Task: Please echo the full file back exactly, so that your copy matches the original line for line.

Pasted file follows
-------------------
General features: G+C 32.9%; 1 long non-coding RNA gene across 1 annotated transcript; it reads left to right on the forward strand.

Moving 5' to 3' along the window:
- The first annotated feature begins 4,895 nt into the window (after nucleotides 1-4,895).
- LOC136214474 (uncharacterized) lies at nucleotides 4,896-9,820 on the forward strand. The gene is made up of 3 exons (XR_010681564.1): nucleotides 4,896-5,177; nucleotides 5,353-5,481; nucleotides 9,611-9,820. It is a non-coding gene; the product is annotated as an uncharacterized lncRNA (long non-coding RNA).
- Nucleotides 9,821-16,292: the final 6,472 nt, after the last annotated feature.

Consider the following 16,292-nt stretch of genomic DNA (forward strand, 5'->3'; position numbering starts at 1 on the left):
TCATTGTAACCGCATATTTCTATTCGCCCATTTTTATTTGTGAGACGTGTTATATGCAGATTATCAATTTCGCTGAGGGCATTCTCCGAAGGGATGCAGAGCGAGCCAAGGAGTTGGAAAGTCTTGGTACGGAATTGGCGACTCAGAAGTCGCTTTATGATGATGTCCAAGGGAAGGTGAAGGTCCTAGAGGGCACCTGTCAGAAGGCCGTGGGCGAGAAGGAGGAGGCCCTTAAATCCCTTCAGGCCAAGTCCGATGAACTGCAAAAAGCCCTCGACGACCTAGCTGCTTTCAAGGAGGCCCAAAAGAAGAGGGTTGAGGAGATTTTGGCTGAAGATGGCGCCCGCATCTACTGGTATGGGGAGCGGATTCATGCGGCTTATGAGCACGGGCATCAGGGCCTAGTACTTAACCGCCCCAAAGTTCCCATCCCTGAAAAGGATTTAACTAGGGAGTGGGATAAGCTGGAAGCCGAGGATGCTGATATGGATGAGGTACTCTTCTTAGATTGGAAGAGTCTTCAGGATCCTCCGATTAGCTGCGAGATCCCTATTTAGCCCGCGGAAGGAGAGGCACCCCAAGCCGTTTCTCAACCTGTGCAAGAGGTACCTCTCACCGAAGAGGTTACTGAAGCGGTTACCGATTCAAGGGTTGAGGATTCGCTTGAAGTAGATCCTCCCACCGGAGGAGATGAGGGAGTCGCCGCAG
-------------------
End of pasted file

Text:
General features: G+C 32.9%; 1 long non-coding RNA gene across 1 annotated transcript; it reads left to right on the forward strand.

Moving 5' to 3' along the window:
- The first annotated feature begins 4,895 nt into the window (after nucleotides 1-4,895).
- LOC136214474 (uncharacterized) lies at nucleotides 4,896-9,820 on the forward strand. The gene is made up of 3 exons (XR_010681564.1): nucleotides 4,896-5,177; nucleotides 5,353-5,481; nucleotides 9,611-9,820. It is a non-coding gene; the product is annotated as an uncharacterized lncRNA (long non-coding RNA).
- Nucleotides 9,821-16,292: the final 6,472 nt, after the last annotated feature.

Consider the following 16,292-nt stretch of genomic DNA (forward strand, 5'->3'; position numbering starts at 1 on the left):
TCATTGTAACCGCATATTTCTATTCGCCCATTTTTATTTGTGAGACGTGTTATATGCAGATTATCAATTTCGCTGAGGGCATTCTCCGAAGGGATGCAGAGCGAGCCAAGGAGTTGGAAAGTCTTGGTACGGAATTGGCGACTCAGAAGTCGCTTTATGATGATGTCCAAGGGAAGGTGAAGGTCCTAGAGGGCACCTGTCAGAAGGCCGTGGGCGAGAAGGAGGAGGCCCTTAAATCCCTTCAGGCCAAGTCCGATGAACTGCAAAAAGCCCTCGACGACCTAGCTGCTTTCAAGGAGGCCCAAAAGAAGAGGGTTGAGGAGATTTTGGCTGAAGATGGCGCCCGCATCTACTGGTATGGGGAGCGGATTCATGCGGCTTATGAGCACGGGCATCAGGGCCTAGTACTTAACCGCCCCAAAGTTCCCATCCCTGAAAAGGATTTAACTAGGGAGTGGGATAAGCTGGAAGCCGAGGATGCTGATATGGATGAGGTACTCTTCTTAGATTGGAAGAGTCTTCAGGATCCTCCGATTAGCTGCGAGATCCCTATTTAGCCCGCGGAAGGAGAGGCACCCCAAGCCGTTTCTCAACCTGTGCAAGAGGTACCTCTCACCGAAGAGGTTACTGAAGCGGTTACCGATTCAAGGGTTGAGGATTCGCTTGAAGTAGATCCTCCCACCGGAGGAGATGAGGGAGTCGCCGCAG